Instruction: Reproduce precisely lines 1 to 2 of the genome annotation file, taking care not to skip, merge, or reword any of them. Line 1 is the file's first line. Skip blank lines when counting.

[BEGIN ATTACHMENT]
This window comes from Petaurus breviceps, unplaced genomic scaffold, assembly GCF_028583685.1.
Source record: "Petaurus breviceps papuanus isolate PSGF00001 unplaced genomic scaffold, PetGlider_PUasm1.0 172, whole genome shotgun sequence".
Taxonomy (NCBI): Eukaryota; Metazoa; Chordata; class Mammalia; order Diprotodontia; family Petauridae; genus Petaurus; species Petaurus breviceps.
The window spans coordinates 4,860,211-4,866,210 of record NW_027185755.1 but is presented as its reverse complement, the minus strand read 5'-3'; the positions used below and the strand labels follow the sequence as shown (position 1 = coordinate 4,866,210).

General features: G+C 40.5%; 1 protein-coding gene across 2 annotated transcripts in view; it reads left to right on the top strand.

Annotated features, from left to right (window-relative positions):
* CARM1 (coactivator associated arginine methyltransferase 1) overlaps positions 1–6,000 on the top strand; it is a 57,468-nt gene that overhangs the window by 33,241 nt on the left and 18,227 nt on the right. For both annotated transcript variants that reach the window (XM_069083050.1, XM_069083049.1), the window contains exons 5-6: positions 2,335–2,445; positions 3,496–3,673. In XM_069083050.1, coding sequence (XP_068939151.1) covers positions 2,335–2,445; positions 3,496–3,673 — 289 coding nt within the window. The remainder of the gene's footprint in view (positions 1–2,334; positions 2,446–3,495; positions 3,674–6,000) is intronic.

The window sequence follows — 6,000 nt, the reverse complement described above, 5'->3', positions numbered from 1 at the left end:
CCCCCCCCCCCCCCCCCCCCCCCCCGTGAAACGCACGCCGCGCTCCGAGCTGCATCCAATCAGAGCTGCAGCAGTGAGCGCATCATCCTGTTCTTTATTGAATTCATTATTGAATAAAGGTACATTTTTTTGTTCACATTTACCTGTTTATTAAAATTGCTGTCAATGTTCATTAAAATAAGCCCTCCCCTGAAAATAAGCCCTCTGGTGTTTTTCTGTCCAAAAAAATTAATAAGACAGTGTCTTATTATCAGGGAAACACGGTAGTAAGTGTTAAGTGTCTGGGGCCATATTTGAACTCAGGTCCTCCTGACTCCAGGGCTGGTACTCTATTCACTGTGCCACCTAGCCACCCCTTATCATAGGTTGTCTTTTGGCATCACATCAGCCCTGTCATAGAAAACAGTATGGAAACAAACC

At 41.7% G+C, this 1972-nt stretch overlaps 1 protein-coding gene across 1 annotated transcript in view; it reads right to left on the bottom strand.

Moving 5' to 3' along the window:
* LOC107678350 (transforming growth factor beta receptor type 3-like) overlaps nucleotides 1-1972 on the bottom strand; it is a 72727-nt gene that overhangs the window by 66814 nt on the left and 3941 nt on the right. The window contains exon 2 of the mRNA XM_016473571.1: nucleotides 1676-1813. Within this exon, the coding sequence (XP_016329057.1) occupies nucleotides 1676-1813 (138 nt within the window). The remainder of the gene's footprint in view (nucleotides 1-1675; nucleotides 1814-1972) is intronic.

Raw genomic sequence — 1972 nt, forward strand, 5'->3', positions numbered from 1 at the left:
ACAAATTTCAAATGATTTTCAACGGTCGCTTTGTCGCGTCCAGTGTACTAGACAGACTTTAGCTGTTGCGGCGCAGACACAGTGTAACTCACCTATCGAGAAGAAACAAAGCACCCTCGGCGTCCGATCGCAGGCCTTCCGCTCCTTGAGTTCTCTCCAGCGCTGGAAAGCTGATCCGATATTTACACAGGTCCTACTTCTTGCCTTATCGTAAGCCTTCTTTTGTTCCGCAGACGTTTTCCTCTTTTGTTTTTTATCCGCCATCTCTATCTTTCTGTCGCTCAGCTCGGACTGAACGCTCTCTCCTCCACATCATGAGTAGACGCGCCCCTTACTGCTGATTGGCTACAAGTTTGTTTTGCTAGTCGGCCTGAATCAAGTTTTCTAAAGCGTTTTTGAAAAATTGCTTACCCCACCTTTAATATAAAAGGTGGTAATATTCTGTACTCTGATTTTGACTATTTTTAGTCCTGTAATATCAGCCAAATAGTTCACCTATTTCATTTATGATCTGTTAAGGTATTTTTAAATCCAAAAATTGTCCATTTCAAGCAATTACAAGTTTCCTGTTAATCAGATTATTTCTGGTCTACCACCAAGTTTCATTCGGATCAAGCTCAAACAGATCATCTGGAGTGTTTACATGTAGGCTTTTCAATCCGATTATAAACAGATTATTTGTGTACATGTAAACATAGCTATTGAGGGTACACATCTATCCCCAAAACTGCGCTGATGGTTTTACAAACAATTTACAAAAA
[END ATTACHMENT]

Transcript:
This window comes from Petaurus breviceps, unplaced genomic scaffold, assembly GCF_028583685.1.
Source record: "Petaurus breviceps papuanus isolate PSGF00001 unplaced genomic scaffold, PetGlider_PUasm1.0 172, whole genome shotgun sequence".